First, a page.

The 2 young BALD EAGLES at the Beaver Swamp WMA nest were out of the
nest and on branches above the nest on June 29, so they will fledge
soon. CMBOs Kayak Trip to Bidwells Creek still has room on
Thursday, July 7 (7 a.m. to Noon). This trip will begin at Reeds
Beach and kayak north up Bidwells Creek into the headwaters, part of
the Cape May NWR. This trip just might find a new Bald Eagles nest;
join us and be part of discoveries. Call 609-861-0700, x-11, for more
information or to register. Two additional Kayak Trips to Wild
Areas are scheduled and still have room: East Creek Lake and Pickle
Factory Pond (Tuesdays: July 26, August 16).
BLUE GROSBEAK, ORCHARD ORIOLE, CHIPPING SPARROW, YELLOW-BILLED
CUCKOO, and RUBY-THROATED HUMMINGBIRD all nest at the CMBO Center in
Goshen. This week the gardens have glittered with family groups of
It is an incredible summer for FIREFLIES or LIGHTNING BUGS. They are
thick in West Cape May and along Cape May Countys Delaware Bayshore.
In their early life stage Fireflies feed on slugs, snails, and worms.
As adults they are also predatory, feeding on scale crawlers, aphids,
and similar small, soft-bodied insects. This cool information is from
the almost NEW book, Garden Insects of North America, the Ultimate
Guide to Backyard Bugs, by Whitney Cranshaw (carried in CMBOs
bookstores, of course).
COYOTES have been heard calling near Hidden Valley Horse Ranch this
week. Lots of TURTLES are crossing roads to lay their eggs-, so DRIVE
WITH CAUTION! Many of their nests have been discovered and dug up by
predators like Racoons and Opossums. HORSESHOE CRABS are still mating
and laying eggs, including good numbers on June 27. HORSESHOE CRAB
EGGS laid several weeks to a month ago are hatching. Look for newly
hatched and tailess Horseshoe Crabs (slightly bigger than the size of
a pin head) in the tideline, along with the shed skeleton of a young
crab that had molted.
BOG COPPERS are still flying in natural Cranberry bogs. 11 were seen
June 30 near the Tuckahoe River. CMBOs gardens are full of AARONS
SKIPPERS on blooming PICKERELWEED and exuvia (or the shed skins) of
emerging dragonflies on emergent vegetatin in the dragonfly pond. E.
PONDHAWKS are thick at the Cape May Point State Park. 1,000s of
SEASIDE DRAGONLETS are flying now. Several WIDOW SKIMMERS were seen
in Goshen on June 26.
CMBOs 2005 Workshops cover hot (and fun) topics; many of the summer
workshops are held mid-week to avoid summer traffic. A 1-Day
Butterfly Workshop on Wednesday, August 10, is held when 36 species
can be studied in CMBOs gardens in Goshen alone. A 2-Day Shorebird
Workshop on Tuesday and Wednesday, August 23-24, will enjoy more
than 30 species in many plumages! A 2-Day Fall Warblers,
Flycatchers, and Vireos Workshop on Wednesday and Thursday, August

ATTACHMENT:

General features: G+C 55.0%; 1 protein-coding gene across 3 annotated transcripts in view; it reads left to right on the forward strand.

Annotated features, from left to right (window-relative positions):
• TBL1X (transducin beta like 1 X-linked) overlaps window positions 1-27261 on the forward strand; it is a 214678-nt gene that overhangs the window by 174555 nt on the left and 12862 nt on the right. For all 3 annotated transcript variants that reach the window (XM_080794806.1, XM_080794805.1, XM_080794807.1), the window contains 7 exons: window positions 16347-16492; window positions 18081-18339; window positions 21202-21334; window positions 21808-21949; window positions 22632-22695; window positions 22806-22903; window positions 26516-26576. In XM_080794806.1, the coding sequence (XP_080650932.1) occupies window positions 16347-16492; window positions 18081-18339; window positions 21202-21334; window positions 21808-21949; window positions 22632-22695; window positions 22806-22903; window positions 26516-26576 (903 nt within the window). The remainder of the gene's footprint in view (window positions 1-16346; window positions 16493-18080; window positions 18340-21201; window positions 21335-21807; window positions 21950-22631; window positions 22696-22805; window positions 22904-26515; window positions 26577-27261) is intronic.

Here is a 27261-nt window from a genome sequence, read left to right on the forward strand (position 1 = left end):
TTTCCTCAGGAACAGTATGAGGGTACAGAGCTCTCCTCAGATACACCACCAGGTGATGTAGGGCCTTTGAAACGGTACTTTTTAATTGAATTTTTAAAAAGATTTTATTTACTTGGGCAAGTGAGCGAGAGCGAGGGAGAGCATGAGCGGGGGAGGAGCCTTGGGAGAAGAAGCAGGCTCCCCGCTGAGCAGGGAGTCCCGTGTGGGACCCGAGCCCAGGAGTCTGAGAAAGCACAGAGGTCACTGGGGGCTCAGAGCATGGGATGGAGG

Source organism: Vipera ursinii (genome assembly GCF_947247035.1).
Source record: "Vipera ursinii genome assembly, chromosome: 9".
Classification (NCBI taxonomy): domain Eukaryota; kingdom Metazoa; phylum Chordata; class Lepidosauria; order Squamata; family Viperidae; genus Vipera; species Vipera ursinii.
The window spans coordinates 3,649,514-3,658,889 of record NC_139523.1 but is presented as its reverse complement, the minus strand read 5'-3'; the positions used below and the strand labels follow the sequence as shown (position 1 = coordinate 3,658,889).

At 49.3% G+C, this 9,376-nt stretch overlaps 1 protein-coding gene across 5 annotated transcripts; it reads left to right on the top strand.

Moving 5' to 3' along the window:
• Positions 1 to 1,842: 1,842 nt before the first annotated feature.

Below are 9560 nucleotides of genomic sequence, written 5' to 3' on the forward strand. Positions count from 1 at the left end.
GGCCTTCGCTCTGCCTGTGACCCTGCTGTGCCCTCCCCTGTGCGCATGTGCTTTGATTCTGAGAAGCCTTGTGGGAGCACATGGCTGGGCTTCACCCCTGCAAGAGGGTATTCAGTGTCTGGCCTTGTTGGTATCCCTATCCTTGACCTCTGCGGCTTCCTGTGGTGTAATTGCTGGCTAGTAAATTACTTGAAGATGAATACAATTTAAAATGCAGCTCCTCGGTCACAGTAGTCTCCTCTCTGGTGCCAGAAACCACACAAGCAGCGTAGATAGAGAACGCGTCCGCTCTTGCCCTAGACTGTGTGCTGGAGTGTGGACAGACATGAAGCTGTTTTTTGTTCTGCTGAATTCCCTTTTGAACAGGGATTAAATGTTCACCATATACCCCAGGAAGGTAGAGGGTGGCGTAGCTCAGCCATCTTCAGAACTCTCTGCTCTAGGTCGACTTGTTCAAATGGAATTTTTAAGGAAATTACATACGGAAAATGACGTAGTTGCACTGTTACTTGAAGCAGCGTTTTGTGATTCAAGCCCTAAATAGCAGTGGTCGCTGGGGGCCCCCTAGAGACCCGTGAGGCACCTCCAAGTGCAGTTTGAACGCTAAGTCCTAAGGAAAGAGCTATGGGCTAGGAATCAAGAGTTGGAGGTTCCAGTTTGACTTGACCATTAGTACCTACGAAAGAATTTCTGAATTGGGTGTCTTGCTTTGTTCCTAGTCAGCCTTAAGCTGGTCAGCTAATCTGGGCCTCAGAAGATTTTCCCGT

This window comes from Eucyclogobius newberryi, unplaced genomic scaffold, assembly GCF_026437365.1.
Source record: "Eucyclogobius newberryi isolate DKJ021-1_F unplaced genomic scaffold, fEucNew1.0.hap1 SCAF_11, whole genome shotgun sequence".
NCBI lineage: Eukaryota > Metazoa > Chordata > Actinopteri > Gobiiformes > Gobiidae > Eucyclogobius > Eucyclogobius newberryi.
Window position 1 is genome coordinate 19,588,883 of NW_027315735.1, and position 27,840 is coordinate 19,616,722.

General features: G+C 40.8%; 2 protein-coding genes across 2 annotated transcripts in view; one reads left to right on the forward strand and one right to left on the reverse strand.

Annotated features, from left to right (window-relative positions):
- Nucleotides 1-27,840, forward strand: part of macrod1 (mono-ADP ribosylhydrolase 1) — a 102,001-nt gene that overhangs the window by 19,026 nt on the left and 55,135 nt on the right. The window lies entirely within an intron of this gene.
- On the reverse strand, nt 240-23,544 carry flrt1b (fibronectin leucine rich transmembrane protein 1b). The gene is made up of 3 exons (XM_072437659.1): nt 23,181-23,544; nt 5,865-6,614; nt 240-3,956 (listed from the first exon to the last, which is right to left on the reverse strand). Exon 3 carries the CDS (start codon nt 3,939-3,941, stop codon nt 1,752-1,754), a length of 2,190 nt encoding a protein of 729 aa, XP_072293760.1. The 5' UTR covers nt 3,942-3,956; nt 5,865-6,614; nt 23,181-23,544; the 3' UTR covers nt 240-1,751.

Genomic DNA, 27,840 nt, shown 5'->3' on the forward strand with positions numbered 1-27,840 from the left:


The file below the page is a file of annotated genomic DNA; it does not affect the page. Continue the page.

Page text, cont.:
31 and September 1, is scheduled for THE peak time for these migrant
songbirds. Learn to Identify Birds on the Wing with Pete Dunne
during this 2-day workshop, held Wednesday and Thursday, September
14-15, scheduled back-to-back with a 3-Day Fall Migration Workshop,
Friday through Sunday, September 16-18, also with Pete Dunne and
Louise Zemaitis. A 2-Day Raptor Workshop, focusing on Falcons,
Accipiters, and Osprey, will be taught by Pete Dunne and Pat Sutton
on Saturday and Sunday, September 24-25. To receive the workshop
brochure (covering 11 workshops now through January 05) call
609-861-0700 or go to: http://www.njaudubon.org/Calendar
All the milkweeds are in bloom (Common and Swamp Milkweed and
Butterflyweed, as well as Tropical Milkweed), and drawing in
nectaring butterflies, bees, and flies. SWAMP AZALEA is in bloom with
its lovely white flowers.
Witness breeding birds at the peak of their nesting season by
attending one or all of CMBOs weekly July walks, requiring no
preregistration. For details on each walk as well as CMBOs many
preregistration programs go to:
The Cape May Bird Observatory offers an extensive series of regular
bird walks that require no pre-registration and many special field
trips and programs for which advanced registration is required. All
are detailed in the Kestrel Express. The summer edition is now
available too. To receive a copy stop at either CMBO Center, call the
office during business hours at 609-861-0700, or go to New Jersey
Audubon's web site:
This Cape May Natural History and Events Hotline is a service of the
Cape May Bird Observatory, which is a research, conservation, and
education unit of the New Jersey Audubon Society. Our aim is to
preserve and perpetuate the ornithological and natural history
significance of Cape May. Your membership supports these goals and
this hotline. We detail sightings from Cape May, Cumberland, and
Atlantic Counties. Updates are typically made on Thursdays. Please
report your natural history sightings to CMBO's Center in Goshen at
609-861-0700. Thanks for calling and ENJOY THE NATURAL WORLD!